What your ‘fear of missing out’ says about you

By Jack Flanagan

Until yesterday, I thought the idea of FOMO was a joke. It stands for a “Fear of Missing Out” – the worry that, at any moment, a happening party is going on and you’re missing it. The history of the term has been lost in the internet archives, but it’s believed to have emerged shortly after YOLO, in the days when two-syllable acronyms were the done thing.

FOMO, of course, came long before the internet era. Winston Churchill and Abraham Lincoln are two well-known FOMO sufferers. The latter was a notorious philistine who hated the theatre but went anyway.

It’s now apparent that we need to start taking FOMO seriously. As with almost any word, it has been associated with a number of diagnostic illnesses, such as depression, anxiety, social phobias and even psychosomatic illnesses. Can you imagine being so miserable about missing a party that it makes you ill?

There’s been a little confusion in vocabulary here, however. Feeling sad about missing a party does not mean “depression” in the clinical sense. Depression features a whole host of symptoms which go beyond the reach of languid sadness.

But it might be possible to develop depression as an indirect product of FOMO: say, you’re not sleeping because you check Twitter and Facebook events. (Don’t laugh.)

No friends, no job …

Lack of sleep induces anxiety and makes day-to-day living a chore. You lose friends, lose your job. You enter into a spiral of guilt from your self-inflicted misery. These events might take at least a year. Then, perhaps, FOMO has been the cause of depression.

Social phobia or social anxiety is another weird mismatch of terminology and symptoms. Tellingly, social phobia is actually the fear of social situations – the fear of embarrassing oneself or pissing everyone off. It isn’t the irresistible gravitation towards hanging out. Urban Dictionary has an apt example of a FOMO sufferer, who is also the antithesis of a social phobic:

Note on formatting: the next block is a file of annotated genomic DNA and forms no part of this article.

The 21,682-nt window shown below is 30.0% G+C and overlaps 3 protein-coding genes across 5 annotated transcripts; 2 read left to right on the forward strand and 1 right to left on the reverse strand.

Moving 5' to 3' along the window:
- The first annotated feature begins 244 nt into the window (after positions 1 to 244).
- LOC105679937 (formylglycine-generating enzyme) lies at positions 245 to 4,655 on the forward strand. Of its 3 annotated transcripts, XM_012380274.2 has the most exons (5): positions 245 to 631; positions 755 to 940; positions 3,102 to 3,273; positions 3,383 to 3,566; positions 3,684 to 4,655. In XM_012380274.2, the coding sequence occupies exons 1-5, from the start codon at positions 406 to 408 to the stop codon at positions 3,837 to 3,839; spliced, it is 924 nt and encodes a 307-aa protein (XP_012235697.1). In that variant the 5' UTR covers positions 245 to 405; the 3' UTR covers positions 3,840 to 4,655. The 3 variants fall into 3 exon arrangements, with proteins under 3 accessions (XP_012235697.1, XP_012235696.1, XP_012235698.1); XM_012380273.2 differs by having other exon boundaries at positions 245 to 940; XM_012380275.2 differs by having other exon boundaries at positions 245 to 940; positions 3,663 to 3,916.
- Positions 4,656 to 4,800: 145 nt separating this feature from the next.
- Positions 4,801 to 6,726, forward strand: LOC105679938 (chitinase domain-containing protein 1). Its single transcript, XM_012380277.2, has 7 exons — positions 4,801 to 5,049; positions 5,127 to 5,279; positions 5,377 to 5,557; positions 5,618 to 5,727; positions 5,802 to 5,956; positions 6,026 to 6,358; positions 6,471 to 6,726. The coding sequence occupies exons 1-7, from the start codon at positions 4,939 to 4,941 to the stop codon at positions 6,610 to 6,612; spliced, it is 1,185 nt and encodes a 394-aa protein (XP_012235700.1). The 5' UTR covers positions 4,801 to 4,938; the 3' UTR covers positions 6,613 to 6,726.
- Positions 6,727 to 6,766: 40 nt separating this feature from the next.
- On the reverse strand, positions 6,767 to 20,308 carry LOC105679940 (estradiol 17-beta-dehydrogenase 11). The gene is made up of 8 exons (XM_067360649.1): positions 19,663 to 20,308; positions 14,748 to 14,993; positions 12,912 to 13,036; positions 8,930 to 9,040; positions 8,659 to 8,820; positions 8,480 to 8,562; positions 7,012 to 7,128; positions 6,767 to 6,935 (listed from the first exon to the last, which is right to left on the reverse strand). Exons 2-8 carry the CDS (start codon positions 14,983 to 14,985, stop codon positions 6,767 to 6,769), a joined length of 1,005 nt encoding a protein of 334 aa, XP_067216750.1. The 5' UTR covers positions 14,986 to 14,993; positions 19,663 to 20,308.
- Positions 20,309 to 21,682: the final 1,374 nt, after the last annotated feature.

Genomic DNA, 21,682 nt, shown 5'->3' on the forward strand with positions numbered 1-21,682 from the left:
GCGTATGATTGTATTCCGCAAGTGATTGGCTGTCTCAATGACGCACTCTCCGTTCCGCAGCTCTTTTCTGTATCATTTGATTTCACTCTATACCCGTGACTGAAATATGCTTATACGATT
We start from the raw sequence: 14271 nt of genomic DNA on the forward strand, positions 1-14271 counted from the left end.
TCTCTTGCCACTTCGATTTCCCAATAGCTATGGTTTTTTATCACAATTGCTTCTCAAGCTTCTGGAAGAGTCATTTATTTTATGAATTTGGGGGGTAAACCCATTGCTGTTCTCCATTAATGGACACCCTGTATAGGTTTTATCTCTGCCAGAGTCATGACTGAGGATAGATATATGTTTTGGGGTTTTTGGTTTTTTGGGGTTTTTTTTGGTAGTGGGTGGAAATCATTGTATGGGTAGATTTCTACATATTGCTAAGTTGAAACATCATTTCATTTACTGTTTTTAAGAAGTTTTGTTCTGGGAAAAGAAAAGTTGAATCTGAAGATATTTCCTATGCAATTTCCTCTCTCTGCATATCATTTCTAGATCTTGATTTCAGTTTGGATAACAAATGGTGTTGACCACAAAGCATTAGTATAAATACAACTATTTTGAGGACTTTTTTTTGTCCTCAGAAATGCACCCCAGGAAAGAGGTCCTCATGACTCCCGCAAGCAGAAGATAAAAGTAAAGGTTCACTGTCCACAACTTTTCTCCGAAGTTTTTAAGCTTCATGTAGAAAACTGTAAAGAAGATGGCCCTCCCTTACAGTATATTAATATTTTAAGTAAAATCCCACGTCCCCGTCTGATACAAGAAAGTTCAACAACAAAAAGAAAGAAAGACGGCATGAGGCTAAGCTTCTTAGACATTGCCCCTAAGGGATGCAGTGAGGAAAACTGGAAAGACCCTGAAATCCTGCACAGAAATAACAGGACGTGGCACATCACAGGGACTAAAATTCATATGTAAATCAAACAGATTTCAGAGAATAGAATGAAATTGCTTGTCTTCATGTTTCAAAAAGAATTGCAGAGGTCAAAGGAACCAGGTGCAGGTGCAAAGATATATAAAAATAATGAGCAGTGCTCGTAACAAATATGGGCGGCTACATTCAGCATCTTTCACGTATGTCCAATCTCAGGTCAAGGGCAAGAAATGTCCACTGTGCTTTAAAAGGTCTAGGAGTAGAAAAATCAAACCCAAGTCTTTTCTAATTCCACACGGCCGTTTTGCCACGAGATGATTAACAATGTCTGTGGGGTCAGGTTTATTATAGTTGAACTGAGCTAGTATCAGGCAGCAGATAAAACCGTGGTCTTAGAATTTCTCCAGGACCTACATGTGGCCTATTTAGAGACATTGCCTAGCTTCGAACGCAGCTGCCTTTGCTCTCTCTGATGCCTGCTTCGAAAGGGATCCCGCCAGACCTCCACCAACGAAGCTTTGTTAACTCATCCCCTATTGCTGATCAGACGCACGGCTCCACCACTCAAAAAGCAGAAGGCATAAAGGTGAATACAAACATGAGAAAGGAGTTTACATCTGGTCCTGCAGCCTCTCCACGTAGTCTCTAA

Even though he was exhausted, John’s fomo got the best of him and he went to the party.

So it’s not that either. FOMO almost has the appearance of social addiction (which, incidentally, doesn’t exist). But, from testimonies, it isn’t the socialising people like. In fact, unlike an addict, they hate their drug of choice. A FOMO will attend parties and stand around looking despondent and sad until the evening ends. Just to be there. Just in case.

A columnist for the Telegraph, Claire Cohen, recently wrote an article about her own case of FOMO, which she defines as “the worry of missing out on something that could be truly important; whether that’s a bonding experience with friends or an opportunity at work.”

In fact, this is the more common testimony from FOMOs, that they worry that something particularly important is going on that they really should be a part of. The fear is enough to drive to them to distraction.

Waking moments are devoted to engineering the perfect social life, which can provide everything they want. Claire rightly says that FOMO affects people whose lives are typically set to max capacity , e.g., those in the city. “When you’re already trying to cram as much as possible into your day, you can develop a sort of mania for never stopping – or worry that others in the same situation are using their time more wisely than you.”

Social control

FOMO seems, then, a little bit like a manic desire to control your social life. When every second has to be occupied, it takes a lot of control. And when life becomes a game of organising your calendar, whether or not you’re having fun isn’t the point any more. It’s how much you can fit in there. It’s like Monica Geller from Friends had a breakdown and then started taking speed. The little-known alternative ending to a hit sit-com.

Which is probably the reason FOMOs don’t get sympathy and are mocked instead. This isn’t a disease or something as debilitating as a mental illness. It’s the love affair urbanites have with their own social lives spinning out of control. A serious FOMO could exist, maybe, if that person is a shut-in because of disability or their job.

But I’m not sure that behaviour pattern quite counts as a disease.

FOMOs are just another species of creature the internet has identified for us; another outcast social group as distinctive as emos or brogrammers. But if a precise definition of what FOMO stands for escapes you, I can confirm it is, in effect, the internet’s pet name for a narcissist.